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Hello Racaniello et al.,
I am a plant pathologist for a vegetable seed company in Washington state. I listen to TWIM, TWIP and TWIV podcast while I read extensive disease resistance screens. I started out studying microbiology as an undergrad and discovered plant pathology that allows me to study microbes and plants together. Listening to these podcasts keeps my mind engaged while looking at thousands of potentially disease baby plants. I really appreciate what you all do to put together such intellectually stimulating topics.
If I may suggest a topic as well. Iron sequestration and uptake in bacteria is very fascinating and affects many aspects of bacterial life. I may be biased as I worked on iron uptake during my Ph.D. I have listened to many of the TWIM podcasts and iron pops up in discussion now and then. It would be nice to listen to a discussion of this topic from your perspective.
Keep up the good work,
Episode 2 had a career inquiry from a listener. The listener was considering additional graduate work, but was not sure which way to go or whether to invest the required time and energy in an MBA or Ph.D.
May I suggest intellectual property as a career path? Most patent attorneys are former "lab rats." Patent attorneys enjoy a good salary and interaction with some very intelligent and interesting people. Though considerable work is required, intellectual property can be a very rewarding career.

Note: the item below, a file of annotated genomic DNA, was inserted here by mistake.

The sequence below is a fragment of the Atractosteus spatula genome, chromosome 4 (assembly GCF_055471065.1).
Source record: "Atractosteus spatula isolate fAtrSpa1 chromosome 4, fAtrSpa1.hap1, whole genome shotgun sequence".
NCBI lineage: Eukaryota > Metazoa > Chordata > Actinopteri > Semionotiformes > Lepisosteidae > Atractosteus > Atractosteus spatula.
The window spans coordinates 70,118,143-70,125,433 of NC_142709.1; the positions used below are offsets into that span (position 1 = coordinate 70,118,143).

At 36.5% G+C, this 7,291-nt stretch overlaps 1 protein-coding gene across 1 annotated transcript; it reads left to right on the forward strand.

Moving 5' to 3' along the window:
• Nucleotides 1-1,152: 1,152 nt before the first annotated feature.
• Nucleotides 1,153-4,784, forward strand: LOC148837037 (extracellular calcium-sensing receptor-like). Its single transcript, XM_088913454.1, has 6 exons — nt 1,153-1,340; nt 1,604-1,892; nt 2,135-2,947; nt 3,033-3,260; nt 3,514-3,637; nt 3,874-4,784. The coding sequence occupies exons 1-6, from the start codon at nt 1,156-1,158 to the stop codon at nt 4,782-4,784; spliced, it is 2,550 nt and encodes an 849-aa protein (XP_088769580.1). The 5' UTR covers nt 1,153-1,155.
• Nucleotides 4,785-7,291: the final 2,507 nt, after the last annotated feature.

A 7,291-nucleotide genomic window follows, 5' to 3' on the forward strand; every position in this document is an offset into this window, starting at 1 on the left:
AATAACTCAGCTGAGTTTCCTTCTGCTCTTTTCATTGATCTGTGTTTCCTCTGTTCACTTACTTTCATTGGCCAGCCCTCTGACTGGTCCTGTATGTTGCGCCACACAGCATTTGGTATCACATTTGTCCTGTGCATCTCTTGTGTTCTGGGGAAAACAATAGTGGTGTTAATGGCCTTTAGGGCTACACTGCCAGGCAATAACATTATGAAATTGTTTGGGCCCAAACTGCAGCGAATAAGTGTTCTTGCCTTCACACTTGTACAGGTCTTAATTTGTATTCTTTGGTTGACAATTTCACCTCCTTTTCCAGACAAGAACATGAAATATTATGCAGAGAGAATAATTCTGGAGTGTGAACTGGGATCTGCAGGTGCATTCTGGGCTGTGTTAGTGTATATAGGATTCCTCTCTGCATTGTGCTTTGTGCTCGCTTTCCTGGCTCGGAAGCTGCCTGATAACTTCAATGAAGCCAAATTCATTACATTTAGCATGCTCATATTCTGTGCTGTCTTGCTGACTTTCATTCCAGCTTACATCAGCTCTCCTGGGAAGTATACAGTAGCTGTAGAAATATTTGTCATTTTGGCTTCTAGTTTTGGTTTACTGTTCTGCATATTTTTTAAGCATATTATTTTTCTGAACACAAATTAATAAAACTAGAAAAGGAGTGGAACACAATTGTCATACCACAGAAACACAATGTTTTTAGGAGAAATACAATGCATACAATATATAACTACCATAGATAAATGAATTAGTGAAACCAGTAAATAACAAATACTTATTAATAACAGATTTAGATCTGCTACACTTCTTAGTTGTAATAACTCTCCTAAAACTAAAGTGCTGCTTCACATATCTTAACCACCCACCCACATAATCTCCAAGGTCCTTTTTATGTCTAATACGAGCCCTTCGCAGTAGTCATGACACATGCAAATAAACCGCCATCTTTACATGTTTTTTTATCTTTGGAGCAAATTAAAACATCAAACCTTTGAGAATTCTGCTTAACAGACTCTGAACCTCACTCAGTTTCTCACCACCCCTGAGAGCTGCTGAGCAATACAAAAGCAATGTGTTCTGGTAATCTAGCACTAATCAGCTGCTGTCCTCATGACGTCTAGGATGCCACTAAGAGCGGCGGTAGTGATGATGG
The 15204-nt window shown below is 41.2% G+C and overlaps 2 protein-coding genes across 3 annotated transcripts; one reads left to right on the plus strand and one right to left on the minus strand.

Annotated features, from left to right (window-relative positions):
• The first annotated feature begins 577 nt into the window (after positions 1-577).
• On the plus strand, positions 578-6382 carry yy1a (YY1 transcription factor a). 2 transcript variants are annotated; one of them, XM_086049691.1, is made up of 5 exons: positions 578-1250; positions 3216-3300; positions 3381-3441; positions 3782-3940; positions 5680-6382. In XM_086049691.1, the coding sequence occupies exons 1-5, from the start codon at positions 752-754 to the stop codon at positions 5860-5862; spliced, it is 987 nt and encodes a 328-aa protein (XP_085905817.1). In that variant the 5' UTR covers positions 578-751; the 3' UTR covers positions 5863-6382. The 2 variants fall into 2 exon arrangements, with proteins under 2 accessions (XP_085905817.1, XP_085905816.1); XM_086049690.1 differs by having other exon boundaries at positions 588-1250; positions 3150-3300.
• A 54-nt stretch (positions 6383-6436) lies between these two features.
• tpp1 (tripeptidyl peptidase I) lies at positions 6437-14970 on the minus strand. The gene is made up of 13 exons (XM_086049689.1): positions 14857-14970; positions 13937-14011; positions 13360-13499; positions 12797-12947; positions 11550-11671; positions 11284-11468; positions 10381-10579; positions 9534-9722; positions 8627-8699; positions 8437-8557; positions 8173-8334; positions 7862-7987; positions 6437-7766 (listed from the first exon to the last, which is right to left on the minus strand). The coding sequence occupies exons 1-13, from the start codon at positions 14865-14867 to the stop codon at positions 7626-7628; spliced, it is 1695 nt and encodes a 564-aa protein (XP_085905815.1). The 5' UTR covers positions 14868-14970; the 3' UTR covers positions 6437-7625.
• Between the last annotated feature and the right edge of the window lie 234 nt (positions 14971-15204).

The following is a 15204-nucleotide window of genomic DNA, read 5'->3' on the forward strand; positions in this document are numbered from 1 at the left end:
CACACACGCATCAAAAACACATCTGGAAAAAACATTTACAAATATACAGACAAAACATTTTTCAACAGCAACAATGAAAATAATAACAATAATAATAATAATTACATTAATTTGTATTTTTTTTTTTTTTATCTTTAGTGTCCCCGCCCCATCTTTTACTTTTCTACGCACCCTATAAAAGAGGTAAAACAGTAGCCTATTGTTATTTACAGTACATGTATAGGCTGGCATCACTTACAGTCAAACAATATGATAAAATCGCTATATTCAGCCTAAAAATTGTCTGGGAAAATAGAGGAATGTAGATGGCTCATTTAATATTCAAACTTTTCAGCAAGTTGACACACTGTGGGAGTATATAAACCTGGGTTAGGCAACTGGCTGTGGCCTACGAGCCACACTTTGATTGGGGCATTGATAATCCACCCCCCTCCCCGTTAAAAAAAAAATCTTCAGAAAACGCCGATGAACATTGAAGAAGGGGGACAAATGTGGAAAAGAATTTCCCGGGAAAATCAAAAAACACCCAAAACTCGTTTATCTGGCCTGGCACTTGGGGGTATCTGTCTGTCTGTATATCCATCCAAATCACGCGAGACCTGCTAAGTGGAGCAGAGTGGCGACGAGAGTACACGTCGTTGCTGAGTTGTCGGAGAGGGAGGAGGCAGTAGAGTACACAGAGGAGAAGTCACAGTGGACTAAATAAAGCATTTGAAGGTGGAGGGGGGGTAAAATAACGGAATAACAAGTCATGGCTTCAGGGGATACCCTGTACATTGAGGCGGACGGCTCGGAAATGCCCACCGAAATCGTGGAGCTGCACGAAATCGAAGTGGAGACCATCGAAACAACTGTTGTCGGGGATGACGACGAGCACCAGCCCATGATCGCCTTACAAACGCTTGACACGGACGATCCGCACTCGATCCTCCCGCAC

Quick follow-up from Twim 47.
It seems that many bacteria have means to take up foreign DNA and integrate it Into their own chromosomes. This definitely can provide a selective advantage depending on the nucleic acids being taken up. On the other hand, transferring your own DNA to another cell seems to be quite unselfish. For example, if I had some form of an antibiotic resistance gene, why would I give it away to others that would, in the end, compete with me for nutrients? In essence, what is the selective advantage for giving away nucleic acids?
Thanks a lot and have a happy holiday!